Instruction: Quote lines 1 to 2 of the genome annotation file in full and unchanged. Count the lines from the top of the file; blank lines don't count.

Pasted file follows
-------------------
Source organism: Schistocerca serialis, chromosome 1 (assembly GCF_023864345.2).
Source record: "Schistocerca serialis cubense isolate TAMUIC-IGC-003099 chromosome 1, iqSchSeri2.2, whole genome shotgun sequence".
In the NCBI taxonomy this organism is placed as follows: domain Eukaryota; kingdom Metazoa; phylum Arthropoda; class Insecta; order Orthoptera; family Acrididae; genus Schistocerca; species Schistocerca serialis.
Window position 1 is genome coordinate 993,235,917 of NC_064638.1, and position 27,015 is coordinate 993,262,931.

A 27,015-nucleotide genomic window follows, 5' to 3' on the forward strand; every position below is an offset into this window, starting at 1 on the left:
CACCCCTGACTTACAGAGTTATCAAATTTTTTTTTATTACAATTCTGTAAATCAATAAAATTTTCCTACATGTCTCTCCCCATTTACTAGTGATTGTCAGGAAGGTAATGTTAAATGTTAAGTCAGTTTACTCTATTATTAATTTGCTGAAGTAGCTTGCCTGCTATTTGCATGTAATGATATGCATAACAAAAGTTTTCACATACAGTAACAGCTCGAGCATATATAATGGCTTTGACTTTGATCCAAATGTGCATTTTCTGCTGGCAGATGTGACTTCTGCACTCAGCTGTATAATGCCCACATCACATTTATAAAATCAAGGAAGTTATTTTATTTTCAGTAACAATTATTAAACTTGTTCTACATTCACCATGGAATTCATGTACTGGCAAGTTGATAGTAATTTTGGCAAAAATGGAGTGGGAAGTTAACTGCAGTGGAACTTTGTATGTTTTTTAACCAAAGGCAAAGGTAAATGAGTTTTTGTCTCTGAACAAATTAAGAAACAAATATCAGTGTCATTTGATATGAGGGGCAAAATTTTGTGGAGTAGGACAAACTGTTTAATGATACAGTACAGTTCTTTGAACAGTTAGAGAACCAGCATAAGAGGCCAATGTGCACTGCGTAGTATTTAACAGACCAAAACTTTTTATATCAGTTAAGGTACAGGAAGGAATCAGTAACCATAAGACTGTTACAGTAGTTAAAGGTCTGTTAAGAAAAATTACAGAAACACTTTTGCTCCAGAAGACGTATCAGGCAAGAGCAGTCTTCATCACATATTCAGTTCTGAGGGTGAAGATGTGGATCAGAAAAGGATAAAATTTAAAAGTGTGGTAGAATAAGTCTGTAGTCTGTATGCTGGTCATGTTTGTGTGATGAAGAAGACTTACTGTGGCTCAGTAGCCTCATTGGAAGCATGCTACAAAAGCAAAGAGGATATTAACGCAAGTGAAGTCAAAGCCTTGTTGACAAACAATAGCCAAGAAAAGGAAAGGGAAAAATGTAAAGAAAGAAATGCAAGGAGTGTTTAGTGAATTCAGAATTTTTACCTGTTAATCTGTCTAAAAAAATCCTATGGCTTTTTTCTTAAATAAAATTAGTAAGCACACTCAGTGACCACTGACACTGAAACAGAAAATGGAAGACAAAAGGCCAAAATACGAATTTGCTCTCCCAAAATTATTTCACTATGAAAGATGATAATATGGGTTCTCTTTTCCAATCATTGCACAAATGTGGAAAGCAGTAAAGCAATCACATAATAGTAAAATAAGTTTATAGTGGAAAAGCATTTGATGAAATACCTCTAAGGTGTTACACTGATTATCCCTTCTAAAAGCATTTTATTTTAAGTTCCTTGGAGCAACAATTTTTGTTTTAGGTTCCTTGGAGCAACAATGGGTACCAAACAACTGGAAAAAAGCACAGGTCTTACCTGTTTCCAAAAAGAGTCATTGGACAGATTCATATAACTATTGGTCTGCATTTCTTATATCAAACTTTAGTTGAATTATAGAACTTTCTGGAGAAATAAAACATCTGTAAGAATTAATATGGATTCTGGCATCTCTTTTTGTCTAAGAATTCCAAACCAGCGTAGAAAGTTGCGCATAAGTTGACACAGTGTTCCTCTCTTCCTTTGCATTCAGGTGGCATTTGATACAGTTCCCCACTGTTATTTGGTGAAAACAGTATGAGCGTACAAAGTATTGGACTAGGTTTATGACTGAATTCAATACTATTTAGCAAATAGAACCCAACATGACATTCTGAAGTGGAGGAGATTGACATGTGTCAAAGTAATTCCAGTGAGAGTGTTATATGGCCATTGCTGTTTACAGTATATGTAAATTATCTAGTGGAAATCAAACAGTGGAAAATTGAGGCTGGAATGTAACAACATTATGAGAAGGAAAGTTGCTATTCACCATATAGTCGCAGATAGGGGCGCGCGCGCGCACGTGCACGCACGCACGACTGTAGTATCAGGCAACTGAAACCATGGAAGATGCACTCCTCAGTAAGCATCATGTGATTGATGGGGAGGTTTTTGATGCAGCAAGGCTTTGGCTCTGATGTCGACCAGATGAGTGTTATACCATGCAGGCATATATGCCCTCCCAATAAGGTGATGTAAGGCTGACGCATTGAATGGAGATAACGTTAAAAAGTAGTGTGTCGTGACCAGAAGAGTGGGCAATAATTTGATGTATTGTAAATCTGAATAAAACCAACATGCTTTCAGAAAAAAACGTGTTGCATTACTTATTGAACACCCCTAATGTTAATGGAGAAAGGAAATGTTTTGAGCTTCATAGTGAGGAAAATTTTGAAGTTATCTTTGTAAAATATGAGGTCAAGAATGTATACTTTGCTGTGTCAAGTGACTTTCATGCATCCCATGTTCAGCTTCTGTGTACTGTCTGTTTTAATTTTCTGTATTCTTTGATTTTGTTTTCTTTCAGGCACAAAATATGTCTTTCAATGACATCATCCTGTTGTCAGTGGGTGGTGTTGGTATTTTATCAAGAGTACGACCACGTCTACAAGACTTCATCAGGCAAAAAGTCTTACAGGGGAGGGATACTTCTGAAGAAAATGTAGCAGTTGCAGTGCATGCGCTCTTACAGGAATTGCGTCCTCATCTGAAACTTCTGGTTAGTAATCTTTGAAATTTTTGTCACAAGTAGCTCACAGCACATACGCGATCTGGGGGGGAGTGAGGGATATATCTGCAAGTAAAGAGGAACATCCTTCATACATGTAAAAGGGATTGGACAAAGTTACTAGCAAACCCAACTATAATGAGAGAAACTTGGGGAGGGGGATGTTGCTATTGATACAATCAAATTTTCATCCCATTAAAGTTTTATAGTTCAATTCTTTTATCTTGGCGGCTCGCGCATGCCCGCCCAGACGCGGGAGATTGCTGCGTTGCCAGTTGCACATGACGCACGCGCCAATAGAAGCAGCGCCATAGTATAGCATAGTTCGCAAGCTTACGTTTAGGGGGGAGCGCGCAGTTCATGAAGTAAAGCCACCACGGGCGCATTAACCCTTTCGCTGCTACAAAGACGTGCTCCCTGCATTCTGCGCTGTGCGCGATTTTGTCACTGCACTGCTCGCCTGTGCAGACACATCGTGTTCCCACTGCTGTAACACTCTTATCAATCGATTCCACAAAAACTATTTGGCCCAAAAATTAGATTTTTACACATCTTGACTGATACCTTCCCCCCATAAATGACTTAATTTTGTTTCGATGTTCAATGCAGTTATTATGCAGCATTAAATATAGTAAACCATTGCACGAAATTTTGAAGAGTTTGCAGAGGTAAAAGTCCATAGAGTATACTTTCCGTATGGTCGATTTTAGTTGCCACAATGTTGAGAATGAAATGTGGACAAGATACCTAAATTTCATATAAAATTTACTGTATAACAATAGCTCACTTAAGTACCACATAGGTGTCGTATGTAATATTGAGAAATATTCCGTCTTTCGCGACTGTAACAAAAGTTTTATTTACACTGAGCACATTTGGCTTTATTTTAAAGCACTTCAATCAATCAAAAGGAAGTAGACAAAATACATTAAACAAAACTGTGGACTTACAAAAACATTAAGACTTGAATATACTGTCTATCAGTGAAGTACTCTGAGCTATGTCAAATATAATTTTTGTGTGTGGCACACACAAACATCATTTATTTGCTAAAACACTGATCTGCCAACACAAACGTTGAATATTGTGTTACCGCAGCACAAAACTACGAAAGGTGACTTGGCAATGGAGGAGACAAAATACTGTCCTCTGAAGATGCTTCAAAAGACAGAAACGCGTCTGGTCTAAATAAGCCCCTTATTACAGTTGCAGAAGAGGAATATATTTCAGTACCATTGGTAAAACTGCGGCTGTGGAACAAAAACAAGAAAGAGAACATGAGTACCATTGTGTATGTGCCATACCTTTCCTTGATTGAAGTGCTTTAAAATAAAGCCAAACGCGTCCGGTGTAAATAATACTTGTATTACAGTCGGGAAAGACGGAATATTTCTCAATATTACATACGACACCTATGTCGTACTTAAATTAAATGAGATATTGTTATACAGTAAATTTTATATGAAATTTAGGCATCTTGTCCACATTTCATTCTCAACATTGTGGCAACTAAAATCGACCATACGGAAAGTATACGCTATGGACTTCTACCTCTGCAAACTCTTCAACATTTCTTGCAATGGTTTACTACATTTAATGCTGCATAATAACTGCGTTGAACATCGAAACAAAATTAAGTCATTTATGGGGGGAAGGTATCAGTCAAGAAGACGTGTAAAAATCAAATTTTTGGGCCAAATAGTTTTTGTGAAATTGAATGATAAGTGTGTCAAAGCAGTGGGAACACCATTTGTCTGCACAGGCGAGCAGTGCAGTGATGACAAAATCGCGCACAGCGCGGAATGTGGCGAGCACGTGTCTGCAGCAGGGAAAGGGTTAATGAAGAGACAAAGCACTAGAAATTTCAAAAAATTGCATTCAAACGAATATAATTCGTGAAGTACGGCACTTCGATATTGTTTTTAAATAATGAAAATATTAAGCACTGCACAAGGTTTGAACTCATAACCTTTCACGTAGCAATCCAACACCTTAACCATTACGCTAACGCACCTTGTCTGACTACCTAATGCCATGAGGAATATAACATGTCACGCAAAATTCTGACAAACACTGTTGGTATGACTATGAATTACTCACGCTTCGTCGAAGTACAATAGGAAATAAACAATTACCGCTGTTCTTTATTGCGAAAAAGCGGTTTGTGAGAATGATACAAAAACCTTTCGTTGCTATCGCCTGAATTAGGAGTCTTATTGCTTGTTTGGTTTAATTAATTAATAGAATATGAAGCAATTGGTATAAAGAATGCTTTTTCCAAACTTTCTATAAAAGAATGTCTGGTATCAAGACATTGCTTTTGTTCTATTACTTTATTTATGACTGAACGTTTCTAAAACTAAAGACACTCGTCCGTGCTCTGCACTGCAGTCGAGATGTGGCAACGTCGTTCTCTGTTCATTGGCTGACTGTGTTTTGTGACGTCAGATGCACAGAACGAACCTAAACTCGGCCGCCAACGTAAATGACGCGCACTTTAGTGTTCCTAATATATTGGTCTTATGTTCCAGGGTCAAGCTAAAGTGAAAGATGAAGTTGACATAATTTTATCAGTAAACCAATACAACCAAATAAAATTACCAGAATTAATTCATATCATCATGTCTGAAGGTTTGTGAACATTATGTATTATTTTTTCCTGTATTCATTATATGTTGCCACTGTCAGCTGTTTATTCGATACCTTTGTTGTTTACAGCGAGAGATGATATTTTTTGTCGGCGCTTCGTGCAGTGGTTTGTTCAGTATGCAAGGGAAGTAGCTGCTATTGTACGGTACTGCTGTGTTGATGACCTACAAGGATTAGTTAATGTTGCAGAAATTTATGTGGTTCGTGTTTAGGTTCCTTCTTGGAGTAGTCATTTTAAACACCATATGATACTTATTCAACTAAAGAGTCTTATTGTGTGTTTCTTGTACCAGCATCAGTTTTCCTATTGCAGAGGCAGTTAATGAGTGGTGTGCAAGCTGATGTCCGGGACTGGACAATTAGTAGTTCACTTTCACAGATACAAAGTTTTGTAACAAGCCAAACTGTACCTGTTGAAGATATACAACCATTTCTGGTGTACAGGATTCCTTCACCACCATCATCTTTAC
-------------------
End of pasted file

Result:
Source organism: Schistocerca serialis, chromosome 1 (assembly GCF_023864345.2).
Source record: "Schistocerca serialis cubense isolate TAMUIC-IGC-003099 chromosome 1, iqSchSeri2.2, whole genome shotgun sequence".